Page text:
There is no India without Kashmir, and no Kashmir without India, columnist Sunanda Vashisht told a US Congressional hearing on Human Rights in Washington on Thursday. While speaking at the hearing organised by Tom Lantos Human Rights Commission, Vashisht recalled the ordeal of Kashmiri Hindus and questioned the 'silence of world leaders' when the community was forced to flee the Valley in the 1990s.
"Pakistan-trained terrorists caused "ISIS-level of horror and brutality" in the Kashmir Valley for thirty years, long before the West was even introduced to the brutalities of radical Islamic terror," Vashisht told the hearing.
Vashisht further mentioned that it is imperative to bolster India to fight against insurgencies in Kashmir, which will eventually help in solving the human rights problems in the region. She also went on the say that the abrogation of the provisions of Article 370 was restoration of human rights.
The columnist further said that India has "not occupied" Kashmir. "India is not just a 70-year-old identity, but a 5000-year-old civilisation. There is no India without Kashmir, and no Kashmir without India."
The US Congressional Caucus on human rights resumed hearing on the situation in Jammu and Kashmir following India's decision to revoke its special status. India on August 5 decided to withdraw Jammu and Kashmir's special status and bifurcate the state into two Union Territories.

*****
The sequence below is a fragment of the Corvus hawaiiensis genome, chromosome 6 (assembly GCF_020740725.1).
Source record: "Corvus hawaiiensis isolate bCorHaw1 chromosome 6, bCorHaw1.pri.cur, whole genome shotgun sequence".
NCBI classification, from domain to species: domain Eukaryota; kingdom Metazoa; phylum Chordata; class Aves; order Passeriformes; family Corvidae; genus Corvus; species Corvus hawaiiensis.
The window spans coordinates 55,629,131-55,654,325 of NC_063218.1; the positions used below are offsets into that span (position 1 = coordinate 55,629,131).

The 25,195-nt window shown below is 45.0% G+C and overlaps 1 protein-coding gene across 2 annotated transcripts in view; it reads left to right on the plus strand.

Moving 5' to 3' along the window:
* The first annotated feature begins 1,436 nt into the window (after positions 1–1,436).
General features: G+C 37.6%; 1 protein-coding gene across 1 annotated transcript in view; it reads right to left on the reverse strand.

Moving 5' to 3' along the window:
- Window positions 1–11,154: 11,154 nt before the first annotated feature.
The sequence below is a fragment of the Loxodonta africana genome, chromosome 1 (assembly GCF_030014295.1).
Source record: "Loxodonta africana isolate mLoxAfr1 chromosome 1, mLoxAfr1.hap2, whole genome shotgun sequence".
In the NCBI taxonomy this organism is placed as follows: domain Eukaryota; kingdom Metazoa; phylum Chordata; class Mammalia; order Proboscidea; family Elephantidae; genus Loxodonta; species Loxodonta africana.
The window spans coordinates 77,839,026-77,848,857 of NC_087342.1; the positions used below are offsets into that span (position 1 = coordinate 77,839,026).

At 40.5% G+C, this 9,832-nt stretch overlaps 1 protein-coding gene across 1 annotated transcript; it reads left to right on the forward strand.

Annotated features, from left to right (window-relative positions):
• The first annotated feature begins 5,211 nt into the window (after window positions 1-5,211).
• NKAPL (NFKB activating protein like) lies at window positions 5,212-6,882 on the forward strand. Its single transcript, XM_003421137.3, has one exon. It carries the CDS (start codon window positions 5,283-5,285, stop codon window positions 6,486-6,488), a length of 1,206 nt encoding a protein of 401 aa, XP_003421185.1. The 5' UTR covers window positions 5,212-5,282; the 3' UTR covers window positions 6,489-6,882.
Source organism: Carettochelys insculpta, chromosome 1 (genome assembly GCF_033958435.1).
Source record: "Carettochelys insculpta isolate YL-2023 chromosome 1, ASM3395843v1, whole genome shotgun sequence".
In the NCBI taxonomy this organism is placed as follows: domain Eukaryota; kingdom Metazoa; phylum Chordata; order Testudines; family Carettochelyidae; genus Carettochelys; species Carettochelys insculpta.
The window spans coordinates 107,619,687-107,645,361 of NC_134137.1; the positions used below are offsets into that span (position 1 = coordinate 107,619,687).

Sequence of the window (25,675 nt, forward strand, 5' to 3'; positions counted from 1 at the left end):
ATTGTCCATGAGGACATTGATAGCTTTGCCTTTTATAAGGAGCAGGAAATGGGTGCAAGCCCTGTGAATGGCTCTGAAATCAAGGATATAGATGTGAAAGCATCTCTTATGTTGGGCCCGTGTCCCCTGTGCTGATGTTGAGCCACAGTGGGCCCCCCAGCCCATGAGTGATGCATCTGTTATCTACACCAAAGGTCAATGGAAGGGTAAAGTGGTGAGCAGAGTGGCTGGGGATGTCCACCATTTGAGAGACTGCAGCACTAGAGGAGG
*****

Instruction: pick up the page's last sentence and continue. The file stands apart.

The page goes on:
However, many observers have raised already suspicion over its intentions saying witnesses on the panel are well known India bashers. The list of witnesses for the second panel released by the Human Rights Commission, which is a Democratic Party dominated bipartisan caucus of the US Representatives, reflects that the panelists are all suspect. Invitees are people who are totally pitted against India, indicating that the Congressional hearing is all set to be "biased and one sided."
The announcement of the hearing by the Lantos Committee comes on the heels of a blatant one-sided hearing last month on Jammu and Kashmir. India had termed as "regrettable" criticism by several US Congressmen over the situation in Kashmir, and said the comments reflected a very limited understanding of the country's history and its pluralistic society.
Congressional observers suspect this due to the massive political funding by groups believed to be Pakistani-Americans and those close to the Pakistani establishment.